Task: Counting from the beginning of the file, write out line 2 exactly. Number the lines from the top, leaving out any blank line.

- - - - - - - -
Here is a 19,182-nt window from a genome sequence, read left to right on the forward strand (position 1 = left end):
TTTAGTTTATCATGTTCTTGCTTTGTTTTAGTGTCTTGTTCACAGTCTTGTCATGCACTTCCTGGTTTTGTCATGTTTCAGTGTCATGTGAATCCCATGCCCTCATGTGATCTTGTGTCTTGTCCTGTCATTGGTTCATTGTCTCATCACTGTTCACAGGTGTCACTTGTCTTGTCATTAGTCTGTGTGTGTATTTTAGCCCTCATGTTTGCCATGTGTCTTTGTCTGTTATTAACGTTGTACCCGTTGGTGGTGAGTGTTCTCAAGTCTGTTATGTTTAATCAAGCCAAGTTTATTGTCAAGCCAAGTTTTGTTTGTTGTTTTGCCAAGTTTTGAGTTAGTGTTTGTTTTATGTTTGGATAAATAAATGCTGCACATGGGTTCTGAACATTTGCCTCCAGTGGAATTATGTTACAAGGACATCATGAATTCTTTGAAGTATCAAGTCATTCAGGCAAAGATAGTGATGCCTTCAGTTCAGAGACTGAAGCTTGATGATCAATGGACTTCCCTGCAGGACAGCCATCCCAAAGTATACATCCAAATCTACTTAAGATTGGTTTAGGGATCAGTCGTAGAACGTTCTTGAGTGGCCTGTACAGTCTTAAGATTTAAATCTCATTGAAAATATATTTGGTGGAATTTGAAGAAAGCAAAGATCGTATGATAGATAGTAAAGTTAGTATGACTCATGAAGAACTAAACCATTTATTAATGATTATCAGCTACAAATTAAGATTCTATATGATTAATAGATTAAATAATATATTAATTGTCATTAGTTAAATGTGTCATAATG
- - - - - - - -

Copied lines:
TTTAGTTTATCATGTTCTTGCTTTGTTTTAGTGTCTTGTTCACAGTCTTGTCATGCACTTCCTGGTTTTGTCATGTTTCAGTGTCATGTGAATCCCATGCCCTCATGTGATCTTGTGTCTTGTCCTGTCATTGGTTCATTGTCTCATCACTGTTCACAGGTGTCACTTGTCTTGTCATTAGTCTGTGTGTGTATTTTAGCCCTCATGTTTGCCATGTGTCTTTGTCTGTTATTAACGTTGTACCCGTTGGTGGTGAGTGTTCTCAAGTCTGTTATGTTTAATCAAGCCAAGTTTATTGTCAAGCCAAGTTTTGTTTGTTGTTTTGCCAAGTTTTGAGTTAGTGTTTGTTTTATGTTTGGATAAATAAATGCTGCACATGGGTTCTGAACATTTGCCTCCAGTGGAATTATGTTACAAGGACATCATGAATTCTTTGAAGTATCAAGTCATTCAGGCAAAGATAGTGATGCCTTCAGTTCAGAGACTGAAGCTTGATGATCAATGGACTTCCCTGCAGGACAGCCATCCCAAAGTATACATCCAAATCTACTTAAGATTGGTTTAGGGATCAGTCGTAGAACGTTCTTGAGTGGCCTGTACAGTCTTAAGATTTAAATCTCATTGAAAATATATTTGGTGGAATTTGAAGAAAGCAAAGATCGTATGATAGATAGTAAAGTTAGTATGACTCATGAAGAACTAAACCATTTATTAATGATTATCAGCTACAAATTAAGATTCTATATGATTAATAGATTAAATAATATATTAATTGTCATTAGTTAAATGTGTCATAATG